Cars have rear-view mirrors. Shouldn't we humans have eyes in the backs of our heads too? Ah, but we have other senses, such as hearing and smelling. And though experts have yet to fully name or define this, we all know that we are born blessed with a natural radar that somehow detects if someone is close by or even, in some cases, staring at us from a distance. You have, this weekend, nothing to worry about anything that is now behind you and every reason to feel enthusiastic about what lies directly ahead.
It is as if we have to keep a running check in our heads of all the promises we must keep and priorities that we should honour. If we allow ourselves to drift, if we get distracted, who will we let down? How will we fail? Yet the world, it seems, is out on a mission to divert our attention. It wants us to focus on this, think about that, take an interest in anything other than whatever really should be number one on our own agenda. Sometimes, that's welcome entertainment. Sometimes not. Regulate your own viewing this weekend.
Threats and promises. Do they really make the world go round? Couldn't we all just manage as well, if not better, with fewer threats and more promises? And even if there are times when it may be more appropriate to employ darker mechanisms for gaining people's attention, they should only ever be employed judiciously, with sensitivity and mercy. It seems, this weekend, that someone is saying something slightly sharp and scary. What's their motivation? Do they really deserve to be listened to?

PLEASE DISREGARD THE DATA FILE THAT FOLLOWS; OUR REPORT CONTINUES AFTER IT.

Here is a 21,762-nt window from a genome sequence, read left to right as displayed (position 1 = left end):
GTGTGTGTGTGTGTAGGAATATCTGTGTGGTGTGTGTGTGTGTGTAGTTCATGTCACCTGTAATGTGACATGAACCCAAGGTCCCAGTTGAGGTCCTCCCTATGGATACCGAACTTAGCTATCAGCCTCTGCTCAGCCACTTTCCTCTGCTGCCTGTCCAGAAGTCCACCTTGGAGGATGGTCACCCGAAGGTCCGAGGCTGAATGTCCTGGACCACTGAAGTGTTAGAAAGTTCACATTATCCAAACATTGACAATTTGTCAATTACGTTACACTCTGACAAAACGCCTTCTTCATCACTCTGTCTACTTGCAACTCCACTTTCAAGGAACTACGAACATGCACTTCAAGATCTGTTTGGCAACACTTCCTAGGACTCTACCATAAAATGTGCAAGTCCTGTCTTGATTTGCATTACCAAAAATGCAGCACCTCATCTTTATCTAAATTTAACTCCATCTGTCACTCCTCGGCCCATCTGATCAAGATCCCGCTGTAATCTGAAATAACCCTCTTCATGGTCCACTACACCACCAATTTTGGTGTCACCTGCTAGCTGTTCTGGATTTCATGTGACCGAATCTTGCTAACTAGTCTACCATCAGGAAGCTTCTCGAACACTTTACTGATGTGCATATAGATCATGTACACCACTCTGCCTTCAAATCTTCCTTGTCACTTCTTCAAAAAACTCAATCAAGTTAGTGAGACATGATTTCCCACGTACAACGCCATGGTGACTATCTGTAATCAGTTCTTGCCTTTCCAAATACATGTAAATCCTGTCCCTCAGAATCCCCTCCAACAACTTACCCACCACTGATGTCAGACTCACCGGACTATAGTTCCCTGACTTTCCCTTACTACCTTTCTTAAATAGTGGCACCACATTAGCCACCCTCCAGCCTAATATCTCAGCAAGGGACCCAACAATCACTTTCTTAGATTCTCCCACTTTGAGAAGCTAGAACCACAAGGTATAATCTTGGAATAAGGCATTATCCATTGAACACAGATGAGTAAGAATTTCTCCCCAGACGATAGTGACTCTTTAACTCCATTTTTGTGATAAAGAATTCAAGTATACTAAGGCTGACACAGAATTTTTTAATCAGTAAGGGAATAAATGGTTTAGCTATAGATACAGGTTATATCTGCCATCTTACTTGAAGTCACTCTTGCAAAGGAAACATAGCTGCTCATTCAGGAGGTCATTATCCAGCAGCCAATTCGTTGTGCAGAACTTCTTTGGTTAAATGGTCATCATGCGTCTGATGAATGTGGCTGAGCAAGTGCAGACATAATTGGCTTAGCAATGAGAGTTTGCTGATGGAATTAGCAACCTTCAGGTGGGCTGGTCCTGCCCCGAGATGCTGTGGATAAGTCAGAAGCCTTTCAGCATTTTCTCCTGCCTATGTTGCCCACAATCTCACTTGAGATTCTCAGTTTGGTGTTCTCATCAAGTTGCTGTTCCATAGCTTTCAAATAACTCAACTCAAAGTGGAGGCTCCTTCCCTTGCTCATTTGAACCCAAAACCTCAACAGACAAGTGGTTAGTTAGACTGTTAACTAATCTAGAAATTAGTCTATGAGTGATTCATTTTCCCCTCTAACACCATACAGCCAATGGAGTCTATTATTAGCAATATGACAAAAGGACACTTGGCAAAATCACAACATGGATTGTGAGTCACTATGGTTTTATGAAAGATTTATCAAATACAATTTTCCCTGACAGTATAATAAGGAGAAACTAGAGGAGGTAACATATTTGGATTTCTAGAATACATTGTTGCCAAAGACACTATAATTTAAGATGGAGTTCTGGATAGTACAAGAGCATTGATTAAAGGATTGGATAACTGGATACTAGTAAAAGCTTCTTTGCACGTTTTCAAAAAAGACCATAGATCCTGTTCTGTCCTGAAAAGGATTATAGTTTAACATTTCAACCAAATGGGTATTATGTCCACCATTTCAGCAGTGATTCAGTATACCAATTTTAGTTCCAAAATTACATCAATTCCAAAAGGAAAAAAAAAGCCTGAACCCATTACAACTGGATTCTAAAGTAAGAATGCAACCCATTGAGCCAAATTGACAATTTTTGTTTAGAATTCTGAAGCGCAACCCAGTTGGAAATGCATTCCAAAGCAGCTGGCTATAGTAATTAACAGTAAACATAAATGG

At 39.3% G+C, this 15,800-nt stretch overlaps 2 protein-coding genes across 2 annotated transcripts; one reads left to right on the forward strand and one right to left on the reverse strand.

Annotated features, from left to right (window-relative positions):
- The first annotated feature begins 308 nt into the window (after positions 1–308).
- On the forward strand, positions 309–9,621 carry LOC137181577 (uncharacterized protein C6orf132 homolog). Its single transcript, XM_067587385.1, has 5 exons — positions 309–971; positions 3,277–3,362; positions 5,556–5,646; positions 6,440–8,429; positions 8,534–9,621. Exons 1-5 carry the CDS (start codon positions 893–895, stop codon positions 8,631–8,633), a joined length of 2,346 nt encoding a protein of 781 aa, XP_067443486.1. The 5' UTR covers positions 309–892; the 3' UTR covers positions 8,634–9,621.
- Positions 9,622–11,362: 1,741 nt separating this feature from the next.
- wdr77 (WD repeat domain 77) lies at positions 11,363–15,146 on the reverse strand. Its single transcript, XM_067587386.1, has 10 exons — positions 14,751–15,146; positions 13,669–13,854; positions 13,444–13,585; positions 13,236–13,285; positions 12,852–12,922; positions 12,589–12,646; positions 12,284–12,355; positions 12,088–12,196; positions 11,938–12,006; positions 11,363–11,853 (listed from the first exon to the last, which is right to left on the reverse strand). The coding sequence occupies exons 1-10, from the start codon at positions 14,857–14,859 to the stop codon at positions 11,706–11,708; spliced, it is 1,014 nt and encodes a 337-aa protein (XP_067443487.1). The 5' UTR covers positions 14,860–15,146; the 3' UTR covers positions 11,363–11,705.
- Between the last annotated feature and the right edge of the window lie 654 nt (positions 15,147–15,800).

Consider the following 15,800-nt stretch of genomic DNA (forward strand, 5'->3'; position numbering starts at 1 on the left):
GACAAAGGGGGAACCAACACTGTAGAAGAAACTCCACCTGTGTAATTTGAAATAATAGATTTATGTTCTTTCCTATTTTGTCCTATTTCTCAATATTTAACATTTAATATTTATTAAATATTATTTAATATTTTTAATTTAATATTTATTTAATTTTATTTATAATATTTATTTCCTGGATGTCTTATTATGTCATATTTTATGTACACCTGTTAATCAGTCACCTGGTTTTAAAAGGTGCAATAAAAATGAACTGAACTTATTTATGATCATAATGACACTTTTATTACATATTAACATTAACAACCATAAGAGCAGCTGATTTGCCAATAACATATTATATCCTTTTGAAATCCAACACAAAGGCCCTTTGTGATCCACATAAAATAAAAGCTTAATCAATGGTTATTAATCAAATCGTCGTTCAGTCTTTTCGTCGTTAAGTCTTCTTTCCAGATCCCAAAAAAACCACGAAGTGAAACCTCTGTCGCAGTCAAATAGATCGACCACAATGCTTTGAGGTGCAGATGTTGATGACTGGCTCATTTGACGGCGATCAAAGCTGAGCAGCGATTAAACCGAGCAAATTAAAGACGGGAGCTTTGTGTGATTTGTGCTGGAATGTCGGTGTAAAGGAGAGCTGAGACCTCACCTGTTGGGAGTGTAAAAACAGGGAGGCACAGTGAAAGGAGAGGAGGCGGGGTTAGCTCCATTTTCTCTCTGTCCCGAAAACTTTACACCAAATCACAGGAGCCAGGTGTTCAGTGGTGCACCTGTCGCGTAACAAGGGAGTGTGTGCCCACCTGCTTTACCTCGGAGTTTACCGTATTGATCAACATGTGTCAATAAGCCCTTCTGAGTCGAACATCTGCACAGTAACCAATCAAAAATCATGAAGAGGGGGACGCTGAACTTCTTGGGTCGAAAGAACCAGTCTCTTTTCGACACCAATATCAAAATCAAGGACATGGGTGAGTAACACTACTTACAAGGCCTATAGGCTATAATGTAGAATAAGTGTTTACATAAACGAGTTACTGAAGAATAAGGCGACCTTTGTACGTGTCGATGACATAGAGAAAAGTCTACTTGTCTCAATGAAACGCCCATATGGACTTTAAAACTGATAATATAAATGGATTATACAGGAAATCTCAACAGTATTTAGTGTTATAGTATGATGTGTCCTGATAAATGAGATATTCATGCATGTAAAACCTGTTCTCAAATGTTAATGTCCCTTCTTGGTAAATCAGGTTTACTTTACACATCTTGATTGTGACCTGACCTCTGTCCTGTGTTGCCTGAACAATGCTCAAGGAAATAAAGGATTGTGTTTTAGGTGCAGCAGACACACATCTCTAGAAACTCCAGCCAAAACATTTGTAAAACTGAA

If you don't pull on the oars, how will the boat ever cross the sea? If you don't stoke the engine, what will keep the train trundling down the track? Maybe, just maybe, if you drop back, the consequence will be constructive. Perhaps someone else will see that it is their turn to make a contribution. Perhaps another person will stop perpetually creating a mess that must be cleared up or a need that must be met. The world won't end if you are good to yourself, this weekend, but a brave new world may yet begin.
Once upon a time, celebrities had to be famous for something. A talent, a skill, an achievement of some kind. Those who were well known for less immediately obvious reasons, were considered to have acquired a degree of notoriety that, to some extent at least, devalued the currency of their fame. It is all a little different these days. Whether or not it is deserved or even desirable, it would appear that, in some quarters at least, you have lately developed a bit of a reputation. You don't have to confirm or refute it this weekend.
All good ecosystems depend on various organisms eating or beating one another. If tiny amoebae are at one end of the food chain, presumably we mighty humans are at the other. We don't, though, claim superiority purely on the strength of our digestive capabilities. It is our intelligence, surely, that entitles us to wear the crown of creation - although some dolphins would dispute that if they were only willing to come down to our level for the sake of an argument. Take a leaf out the cetacean book this weekend.